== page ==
McQueen and Vaidman argue that the Many Worlds Interpretation (MWI) of quantummechanics provides local causal explanations of the outcomes of experiments in our experience that is due to the total effect of all the worlds together. We show that although the explanation is local in one world, it requires a causal influence that travels across different worlds. We further argue that in the MWI the local nature of our experience is not derivable from the Hilbert space structure, (...) but has to be added to it as an independent postulate. This is due to what we call the factorisation-symmetry and basis-symmetry of Hilbert space. (shrink)
The ecological crisis demonstrates the inadequacy of current modes of thought to grasp the nature of reality and to act accordingly. A more sophisticated metaphysical system is necessary. Arran Gare, a prominent Australian philosopher, has produced such a system, which takes into account the post modern sciences of non-linear thermodynamics, quantummechanics, and complexity theory. The present article promotes a cosmology based on Gare's metaphysics. In contrast to modern science, the postmodern account offered here will come to (...) terms with a world governed by indifference, which is the same indifference that Albert Camus describes as "absurd". Camus will be interpreted in light of Gare's metaphysics. (shrink)
We discuss the no-go theorem of Frauchiger and Renner based on an "extended Wigner's friend" thought experiment which is supposed to show that any single-world interpretation of quantummechanics leads to inconsistent predictions if it is applicable on all scales. We show that no such inconsistency occurs if one considers a complete description of the physical situation. We then discuss implications of the thought experiment that have not been clearly addressed in the original paper, including a tension between (...) relativity and nonlocal effects predicted by quantummechanics. Our discussion applies in particular to Bohmian mechanics. (shrink)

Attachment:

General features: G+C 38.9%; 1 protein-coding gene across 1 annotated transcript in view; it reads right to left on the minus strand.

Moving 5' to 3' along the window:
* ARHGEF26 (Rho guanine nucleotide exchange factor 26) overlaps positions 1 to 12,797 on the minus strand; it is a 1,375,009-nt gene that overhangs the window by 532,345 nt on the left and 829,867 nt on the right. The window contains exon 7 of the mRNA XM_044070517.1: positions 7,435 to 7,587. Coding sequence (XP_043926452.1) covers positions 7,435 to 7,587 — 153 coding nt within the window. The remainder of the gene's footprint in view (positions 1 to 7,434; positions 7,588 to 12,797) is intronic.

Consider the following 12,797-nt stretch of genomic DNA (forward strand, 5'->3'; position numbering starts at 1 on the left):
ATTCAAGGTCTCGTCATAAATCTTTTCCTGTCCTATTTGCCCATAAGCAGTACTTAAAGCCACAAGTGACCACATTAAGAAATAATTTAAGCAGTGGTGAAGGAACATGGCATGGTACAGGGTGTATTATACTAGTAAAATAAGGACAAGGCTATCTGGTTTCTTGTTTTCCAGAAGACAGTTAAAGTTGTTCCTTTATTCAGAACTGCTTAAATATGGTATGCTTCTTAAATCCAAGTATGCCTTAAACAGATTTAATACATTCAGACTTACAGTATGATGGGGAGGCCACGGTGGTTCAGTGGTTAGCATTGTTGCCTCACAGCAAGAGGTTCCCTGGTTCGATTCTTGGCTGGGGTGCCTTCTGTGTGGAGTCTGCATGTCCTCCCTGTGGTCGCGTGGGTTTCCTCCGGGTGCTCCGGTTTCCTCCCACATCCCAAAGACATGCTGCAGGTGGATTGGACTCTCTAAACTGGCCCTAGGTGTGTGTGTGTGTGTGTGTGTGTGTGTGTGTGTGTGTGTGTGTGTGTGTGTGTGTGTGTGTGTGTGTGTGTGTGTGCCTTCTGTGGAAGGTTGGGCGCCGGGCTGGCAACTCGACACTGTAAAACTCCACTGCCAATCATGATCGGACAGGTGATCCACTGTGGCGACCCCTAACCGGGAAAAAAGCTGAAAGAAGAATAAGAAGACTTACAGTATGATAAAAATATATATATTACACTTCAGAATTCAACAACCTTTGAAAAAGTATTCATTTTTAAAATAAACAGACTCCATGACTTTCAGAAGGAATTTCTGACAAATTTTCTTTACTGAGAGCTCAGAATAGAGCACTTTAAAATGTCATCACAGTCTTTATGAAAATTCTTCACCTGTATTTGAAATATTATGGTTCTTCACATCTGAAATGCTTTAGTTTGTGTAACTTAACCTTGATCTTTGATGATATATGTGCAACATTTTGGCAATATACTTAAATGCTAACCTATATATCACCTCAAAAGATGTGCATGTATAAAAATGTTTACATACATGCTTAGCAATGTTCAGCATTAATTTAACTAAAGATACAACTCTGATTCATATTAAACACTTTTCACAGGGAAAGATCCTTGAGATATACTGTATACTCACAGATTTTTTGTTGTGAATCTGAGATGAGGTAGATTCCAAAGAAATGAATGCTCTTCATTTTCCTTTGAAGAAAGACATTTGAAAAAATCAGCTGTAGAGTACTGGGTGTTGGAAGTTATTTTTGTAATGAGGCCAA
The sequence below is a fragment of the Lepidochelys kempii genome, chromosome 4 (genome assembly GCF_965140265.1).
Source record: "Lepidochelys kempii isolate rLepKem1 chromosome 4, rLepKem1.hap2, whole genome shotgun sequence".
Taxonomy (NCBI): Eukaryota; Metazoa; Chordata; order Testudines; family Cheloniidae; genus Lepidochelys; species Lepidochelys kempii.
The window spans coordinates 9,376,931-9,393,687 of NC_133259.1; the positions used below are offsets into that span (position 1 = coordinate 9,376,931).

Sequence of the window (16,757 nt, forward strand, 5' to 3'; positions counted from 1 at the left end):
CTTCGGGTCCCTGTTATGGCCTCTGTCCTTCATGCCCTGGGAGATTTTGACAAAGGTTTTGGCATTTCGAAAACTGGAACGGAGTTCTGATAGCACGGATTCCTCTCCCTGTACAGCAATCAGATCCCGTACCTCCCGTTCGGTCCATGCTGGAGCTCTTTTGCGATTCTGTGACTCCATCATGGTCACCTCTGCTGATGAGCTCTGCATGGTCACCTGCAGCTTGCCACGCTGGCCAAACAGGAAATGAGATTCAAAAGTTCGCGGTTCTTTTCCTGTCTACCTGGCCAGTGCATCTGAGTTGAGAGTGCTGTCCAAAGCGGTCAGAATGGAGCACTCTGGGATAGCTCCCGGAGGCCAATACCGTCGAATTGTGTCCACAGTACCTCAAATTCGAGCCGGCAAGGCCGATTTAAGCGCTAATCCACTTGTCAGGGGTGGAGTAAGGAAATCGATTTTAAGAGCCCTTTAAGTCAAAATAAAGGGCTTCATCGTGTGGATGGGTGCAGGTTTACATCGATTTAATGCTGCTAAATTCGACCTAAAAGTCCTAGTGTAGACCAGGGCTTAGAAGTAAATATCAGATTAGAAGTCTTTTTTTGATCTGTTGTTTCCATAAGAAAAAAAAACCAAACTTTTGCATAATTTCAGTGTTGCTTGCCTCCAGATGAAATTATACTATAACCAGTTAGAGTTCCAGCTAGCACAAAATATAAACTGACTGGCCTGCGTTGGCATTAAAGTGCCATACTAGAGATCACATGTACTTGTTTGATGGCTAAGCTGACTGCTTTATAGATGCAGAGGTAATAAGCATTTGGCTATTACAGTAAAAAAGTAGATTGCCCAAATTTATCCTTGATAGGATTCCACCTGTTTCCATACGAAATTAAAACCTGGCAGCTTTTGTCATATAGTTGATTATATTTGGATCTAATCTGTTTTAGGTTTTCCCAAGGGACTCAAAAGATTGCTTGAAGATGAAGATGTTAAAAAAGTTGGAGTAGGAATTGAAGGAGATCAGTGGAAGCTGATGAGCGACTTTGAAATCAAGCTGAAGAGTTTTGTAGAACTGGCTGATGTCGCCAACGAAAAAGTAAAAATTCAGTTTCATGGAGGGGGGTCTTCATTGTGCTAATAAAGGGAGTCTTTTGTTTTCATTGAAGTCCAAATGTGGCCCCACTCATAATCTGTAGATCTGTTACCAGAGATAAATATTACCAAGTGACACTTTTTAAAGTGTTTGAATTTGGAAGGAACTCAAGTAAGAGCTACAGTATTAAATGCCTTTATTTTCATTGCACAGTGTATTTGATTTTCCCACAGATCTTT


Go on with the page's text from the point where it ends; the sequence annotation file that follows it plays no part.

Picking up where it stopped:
We expound an alternative to the Copenhagen interpretation of the formalism of nonrelativistic quantummechanics. The basic difference is that the new interpretation is formulated in the language of epistemological realism. It involves a change in some basic physical concepts. The ψ function is no longer interpreted as a probability amplitude of the observed behaviour of elementary particles but as an objective physical field representing the particles themselves. The particles are thus extended objects whose extension varies in time (...) according to the variation of ψ. They are considered as fundamental regions of space with some kind of nonlocality. Special consideration is given to the Heisenberg relations, the Einstein-Podolsky- Rosen correlations, the reduction process, the problem of measurement, and the quantum-statistical distributions. (shrink)
In this paper, possible objections to the propensity microrealistic version of quantummechanics proposed in Part I are answered. This version of quantummechanics is compared with the statistical, particle microrealistic viewpoint, and a crucial experiment is proposed designed to distinguish between these to microrealistic versions of quantummechanics.
I maintain that quantummechanics is fundamentally about a system of N particles evolving in three-dimensional space, not the wave function evolving in 3N-dimensional space.